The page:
Awareness of ASD has grown dramatically in the last two decades. At the same time, scientists have been working to unravel the causes of ASD, which is estimated to affect nearly 1 in 89 children in India, according to a recent study by INCLEN, the International Clinical Epidemiology Network Trust. The autism spectrum, as the name suggests, is a wide range of difficulties in social communication and behaviour, which can last a lifetime.
A child’s environment may also play in development of ASD. These environmental factors might act as a trigger in a genetically susceptible individual and may set off autism. Environmental factors are notoriously challenging to measure, since each person’s physical and social environment is unique and constantly changing. ASD researchers are searching for which elements of the prenatal and early childhood environment may contribute to the risk for autism.
Can a mother’s infection during pregnancy play a role? Several studies have investigated whether mothers who have rubella or cytomegalovirus, known as CMV, during pregnancy are at a higher risk for delivering a child with ASD, especially if the mother was hospitalized.
What about the ages of a child’s parents? A recent large population study of over 5,700,000 participants from Australia, Denmark, Israel, Norway, and Sweden, including 30,902 cases of ASD, found that older parents have a higher risk for having a child with ASD, as do teenage mothers and couples with a large age gap. Yet it is unclear how exactly a parent’s age translates into ASD risk, and the majority of children born to older parents do not have ASD.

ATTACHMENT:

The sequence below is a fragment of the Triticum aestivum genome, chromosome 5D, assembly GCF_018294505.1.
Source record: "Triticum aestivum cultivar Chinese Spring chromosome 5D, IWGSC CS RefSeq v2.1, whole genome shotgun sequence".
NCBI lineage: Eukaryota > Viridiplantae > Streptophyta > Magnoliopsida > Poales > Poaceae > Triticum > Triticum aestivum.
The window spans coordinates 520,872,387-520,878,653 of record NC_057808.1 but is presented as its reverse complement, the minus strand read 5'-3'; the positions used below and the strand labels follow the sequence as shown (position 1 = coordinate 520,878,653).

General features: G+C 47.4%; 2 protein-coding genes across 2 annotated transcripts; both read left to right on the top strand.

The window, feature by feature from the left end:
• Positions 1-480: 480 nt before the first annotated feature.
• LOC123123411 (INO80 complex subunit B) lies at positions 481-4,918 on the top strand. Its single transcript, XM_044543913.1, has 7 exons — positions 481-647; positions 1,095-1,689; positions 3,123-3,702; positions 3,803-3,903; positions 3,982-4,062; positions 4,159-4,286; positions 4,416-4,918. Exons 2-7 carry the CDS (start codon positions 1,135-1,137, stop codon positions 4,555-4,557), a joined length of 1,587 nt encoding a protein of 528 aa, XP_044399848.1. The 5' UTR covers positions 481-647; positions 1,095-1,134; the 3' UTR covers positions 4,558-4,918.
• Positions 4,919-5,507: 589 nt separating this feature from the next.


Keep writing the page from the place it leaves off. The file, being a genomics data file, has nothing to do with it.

The Child Neurology Division, Department of Pediatrics, AIIMS in New Delhi has led several research projects into risk factors for ASD. A recent study at AIIMS found that while both ASD and typically-developing children who visited the hospital’s outpatient department had vitamin D insufficiency on average, the ASD children had significantly lower vitamin D levels. Another study found that that heavy metals — mercury, lead, zinc, arsenic, and cadmium — did not show significant association with diagnosis of autism.
In Norway, researchers at the Norwegian Institute of Public Health and University of Oslo are studying the Autism Birth Cohort (ABC) born between 1999 and 2008, as part of the nationwide Norwegian Mother and Child Cohort Study. The ABC study will help link information about how these children develop to genetic changes and other biomarkers. ABC is one of several ongoing studies of autism and child neurodevelopment with affiliated researchers both in Norway and abroad.
What scientists do agree upon is that genetic and environmental factors mix together to influence a child’s risk for developing ASD. Dedicated studies that look into the etiopathogenesis are currently being carried out for a better understanding of the disorder that may ultimately help in managing these children in a better way.
This article is published with contribution from the Child Neurology Division, Department of Pediatrics, AIIMS New Delhi